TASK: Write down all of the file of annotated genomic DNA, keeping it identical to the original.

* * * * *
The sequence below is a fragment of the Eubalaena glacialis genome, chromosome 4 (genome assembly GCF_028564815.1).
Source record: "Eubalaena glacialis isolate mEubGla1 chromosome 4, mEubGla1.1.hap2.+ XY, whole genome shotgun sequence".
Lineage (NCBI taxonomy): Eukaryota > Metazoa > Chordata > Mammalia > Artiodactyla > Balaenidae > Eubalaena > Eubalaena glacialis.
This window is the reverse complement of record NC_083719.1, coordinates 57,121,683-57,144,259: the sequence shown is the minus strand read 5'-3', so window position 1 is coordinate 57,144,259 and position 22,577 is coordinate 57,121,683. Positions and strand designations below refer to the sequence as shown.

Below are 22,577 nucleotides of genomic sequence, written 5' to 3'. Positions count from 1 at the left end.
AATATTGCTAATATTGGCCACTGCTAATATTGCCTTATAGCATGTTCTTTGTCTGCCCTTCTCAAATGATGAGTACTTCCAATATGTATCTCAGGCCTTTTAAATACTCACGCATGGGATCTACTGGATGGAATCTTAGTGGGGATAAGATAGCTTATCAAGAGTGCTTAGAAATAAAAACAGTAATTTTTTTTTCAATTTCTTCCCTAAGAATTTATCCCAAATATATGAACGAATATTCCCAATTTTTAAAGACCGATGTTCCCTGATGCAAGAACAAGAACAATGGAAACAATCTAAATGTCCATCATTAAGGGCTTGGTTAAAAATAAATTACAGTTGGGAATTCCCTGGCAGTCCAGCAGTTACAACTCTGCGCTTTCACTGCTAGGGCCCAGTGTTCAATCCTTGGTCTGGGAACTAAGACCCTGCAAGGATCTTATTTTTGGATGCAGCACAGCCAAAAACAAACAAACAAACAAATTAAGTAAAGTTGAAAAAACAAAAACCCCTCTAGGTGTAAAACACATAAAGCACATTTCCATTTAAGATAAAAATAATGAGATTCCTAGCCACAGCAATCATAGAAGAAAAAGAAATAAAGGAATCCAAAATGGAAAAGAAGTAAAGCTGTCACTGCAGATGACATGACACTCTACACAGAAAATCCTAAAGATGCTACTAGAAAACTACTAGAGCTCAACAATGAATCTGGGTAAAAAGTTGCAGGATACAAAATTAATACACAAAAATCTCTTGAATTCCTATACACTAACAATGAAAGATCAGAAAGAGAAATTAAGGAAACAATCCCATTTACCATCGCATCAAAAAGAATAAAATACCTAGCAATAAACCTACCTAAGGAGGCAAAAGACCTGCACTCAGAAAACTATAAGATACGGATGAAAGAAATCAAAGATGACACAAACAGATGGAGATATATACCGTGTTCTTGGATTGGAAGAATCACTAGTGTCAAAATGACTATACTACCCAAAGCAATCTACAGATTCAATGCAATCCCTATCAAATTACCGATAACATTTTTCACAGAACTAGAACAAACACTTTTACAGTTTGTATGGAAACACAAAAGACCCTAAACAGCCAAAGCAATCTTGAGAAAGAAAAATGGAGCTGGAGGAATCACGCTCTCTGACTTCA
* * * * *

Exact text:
The sequence below is a fragment of the Eubalaena glacialis genome, chromosome 4 (genome assembly GCF_028564815.1).
Source record: "Eubalaena glacialis isolate mEubGla1 chromosome 4, mEubGla1.1.hap2.+ XY, whole genome shotgun sequence".
Lineage (NCBI taxonomy): Eukaryota > Metazoa > Chordata > Mammalia > Artiodactyla > Balaenidae > Eubalaena > Eubalaena glacialis.
This window is the reverse complement of record NC_083719.1, coordinates 57,121,683-57,144,259: the sequence shown is the minus strand read 5'-3', so window position 1 is coordinate 57,144,259 and position 22,577 is coordinate 57,121,683. Positions and strand designations below refer to the sequence as shown.

Below are 22,577 nucleotides of genomic sequence, written 5' to 3'. Positions count from 1 at the left end.
AATATTGCTAATATTGGCCACTGCTAATATTGCCTTATAGCATGTTCTTTGTCTGCCCTTCTCAAATGATGAGTACTTCCAATATGTATCTCAGGCCTTTTAAATACTCACGCATGGGATCTACTGGATGGAATCTTAGTGGGGATAAGATAGCTTATCAAGAGTGCTTAGAAATAAAAACAGTAATTTTTTTTTCAATTTCTTCCCTAAGAATTTATCCCAAATATATGAACGAATATTCCCAATTTTTAAAGACCGATGTTCCCTGATGCAAGAACAAGAACAATGGAAACAATCTAAATGTCCATCATTAAGGGCTTGGTTAAAAATAAATTACAGTTGGGAATTCCCTGGCAGTCCAGCAGTTACAACTCTGCGCTTTCACTGCTAGGGCCCAGTGTTCAATCCTTGGTCTGGGAACTAAGACCCTGCAAGGATCTTATTTTTGGATGCAGCACAGCCAAAAACAAACAAACAAACAAATTAAGTAAAGTTGAAAAAACAAAAACCCCTCTAGGTGTAAAACACATAAAGCACATTTCCATTTAAGATAAAAATAATGAGATTCCTAGCCACAGCAATCATAGAAGAAAAAGAAATAAAGGAATCCAAAATGGAAAAGAAGTAAAGCTGTCACTGCAGATGACATGACACTCTACACAGAAAATCCTAAAGATGCTACTAGAAAACTACTAGAGCTCAACAATGAATCTGGGTAAAAAGTTGCAGGATACAAAATTAATACACAAAAATCTCTTGAATTCCTATACACTAACAATGAAAGATCAGAAAGAGAAATTAAGGAAACAATCCCATTTACCATCGCATCAAAAAGAATAAAATACCTAGCAATAAACCTACCTAAGGAGGCAAAAGACCTGCACTCAGAAAACTATAAGATACGGATGAAAGAAATCAAAGATGACACAAACAGATGGAGATATATACCGTGTTCTTGGATTGGAAGAATCACTAGTGTCAAAATGACTATACTACCCAAAGCAATCTACAGATTCAATGCAATCCCTATCAAATTACCGATAACATTTTTCACAGAACTAGAACAAACACTTTTACAGTTTGTATGGAAACACAAAAGACCCTAAACAGCCAAAGCAATCTTGAGAAAGAAAAATGGAGCTGGAGGAATCACGCTCTCTGACTTCA